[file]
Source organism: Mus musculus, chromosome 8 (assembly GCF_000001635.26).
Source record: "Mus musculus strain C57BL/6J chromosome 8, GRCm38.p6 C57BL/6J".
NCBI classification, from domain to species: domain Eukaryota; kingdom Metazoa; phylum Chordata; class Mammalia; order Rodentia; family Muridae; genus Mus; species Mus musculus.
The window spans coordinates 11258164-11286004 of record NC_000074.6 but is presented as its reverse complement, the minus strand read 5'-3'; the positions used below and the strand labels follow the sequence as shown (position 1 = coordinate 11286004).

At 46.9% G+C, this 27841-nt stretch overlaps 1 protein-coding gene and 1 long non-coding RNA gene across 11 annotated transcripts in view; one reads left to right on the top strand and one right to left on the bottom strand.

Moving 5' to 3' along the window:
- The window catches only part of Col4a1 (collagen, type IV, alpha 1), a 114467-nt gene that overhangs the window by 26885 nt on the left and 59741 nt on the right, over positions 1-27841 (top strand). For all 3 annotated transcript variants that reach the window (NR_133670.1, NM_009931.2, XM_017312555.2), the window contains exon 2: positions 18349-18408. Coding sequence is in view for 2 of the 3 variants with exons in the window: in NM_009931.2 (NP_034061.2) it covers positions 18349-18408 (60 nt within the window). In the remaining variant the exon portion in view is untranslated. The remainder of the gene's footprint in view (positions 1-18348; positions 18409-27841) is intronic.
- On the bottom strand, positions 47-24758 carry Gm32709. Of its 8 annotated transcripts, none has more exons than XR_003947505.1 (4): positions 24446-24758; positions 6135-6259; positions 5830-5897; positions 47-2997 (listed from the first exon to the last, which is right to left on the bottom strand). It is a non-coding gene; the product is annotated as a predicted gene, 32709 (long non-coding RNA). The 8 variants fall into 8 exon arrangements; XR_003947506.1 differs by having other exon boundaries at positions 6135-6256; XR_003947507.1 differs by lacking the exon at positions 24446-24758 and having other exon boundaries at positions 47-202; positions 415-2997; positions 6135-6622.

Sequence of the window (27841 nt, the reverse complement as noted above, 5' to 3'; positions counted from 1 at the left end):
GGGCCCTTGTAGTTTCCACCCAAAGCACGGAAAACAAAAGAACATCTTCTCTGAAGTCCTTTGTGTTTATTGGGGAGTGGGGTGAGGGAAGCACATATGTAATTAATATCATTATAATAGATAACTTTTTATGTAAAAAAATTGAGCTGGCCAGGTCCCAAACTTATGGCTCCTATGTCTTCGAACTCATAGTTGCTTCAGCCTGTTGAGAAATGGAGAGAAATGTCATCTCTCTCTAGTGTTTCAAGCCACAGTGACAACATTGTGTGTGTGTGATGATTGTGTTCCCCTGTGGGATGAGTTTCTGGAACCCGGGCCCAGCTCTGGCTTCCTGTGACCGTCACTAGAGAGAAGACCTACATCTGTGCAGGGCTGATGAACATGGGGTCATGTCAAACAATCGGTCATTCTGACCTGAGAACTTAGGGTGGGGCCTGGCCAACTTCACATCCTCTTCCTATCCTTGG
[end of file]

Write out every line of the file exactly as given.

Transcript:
Source organism: Mus musculus, chromosome 8 (assembly GCF_000001635.26).
Source record: "Mus musculus strain C57BL/6J chromosome 8, GRCm38.p6 C57BL/6J".
NCBI classification, from domain to species: domain Eukaryota; kingdom Metazoa; phylum Chordata; class Mammalia; order Rodentia; family Muridae; genus Mus; species Mus musculus.
The window spans coordinates 11258164-11286004 of record NC_000074.6 but is presented as its reverse complement, the minus strand read 5'-3'; the positions used below and the strand labels follow the sequence as shown (position 1 = coordinate 11286004).

At 46.9% G+C, this 27841-nt stretch overlaps 1 protein-coding gene and 1 long non-coding RNA gene across 11 annotated transcripts in view; one reads left to right on the top strand and one right to left on the bottom strand.

Moving 5' to 3' along the window:
- The window catches only part of Col4a1 (collagen, type IV, alpha 1), a 114467-nt gene that overhangs the window by 26885 nt on the left and 59741 nt on the right, over positions 1-27841 (top strand). For all 3 annotated transcript variants that reach the window (NR_133670.1, NM_009931.2, XM_017312555.2), the window contains exon 2: positions 18349-18408. Coding sequence is in view for 2 of the 3 variants with exons in the window: in NM_009931.2 (NP_034061.2) it covers positions 18349-18408 (60 nt within the window). In the remaining variant the exon portion in view is untranslated. The remainder of the gene's footprint in view (positions 1-18348; positions 18409-27841) is intronic.
- On the bottom strand, positions 47-24758 carry Gm32709. Of its 8 annotated transcripts, none has more exons than XR_003947505.1 (4): positions 24446-24758; positions 6135-6259; positions 5830-5897; positions 47-2997 (listed from the first exon to the last, which is right to left on the bottom strand). It is a non-coding gene; the product is annotated as a predicted gene, 32709 (long non-coding RNA). The 8 variants fall into 8 exon arrangements; XR_003947506.1 differs by having other exon boundaries at positions 6135-6256; XR_003947507.1 differs by lacking the exon at positions 24446-24758 and having other exon boundaries at positions 47-202; positions 415-2997; positions 6135-6622.

Sequence of the window (27841 nt, the reverse complement as noted above, 5' to 3'; positions counted from 1 at the left end):
GGGCCCTTGTAGTTTCCACCCAAAGCACGGAAAACAAAAGAACATCTTCTCTGAAGTCCTTTGTGTTTATTGGGGAGTGGGGTGAGGGAAGCACATATGTAATTAATATCATTATAATAGATAACTTTTTATGTAAAAAAATTGAGCTGGCCAGGTCCCAAACTTATGGCTCCTATGTCTTCGAACTCATAGTTGCTTCAGCCTGTTGAGAAATGGAGAGAAATGTCATCTCTCTCTAGTGTTTCAAGCCACAGTGACAACATTGTGTGTGTGTGATGATTGTGTTCCCCTGTGGGATGAGTTTCTGGAACCCGGGCCCAGCTCTGGCTTCCTGTGACCGTCACTAGAGAGAAGACCTACATCTGTGCAGGGCTGATGAACATGGGGTCATGTCAAACAATCGGTCATTCTGACCTGAGAACTTAGGGTGGGGCCTGGCCAACTTCACATCCTCTTCCTATCCTTGG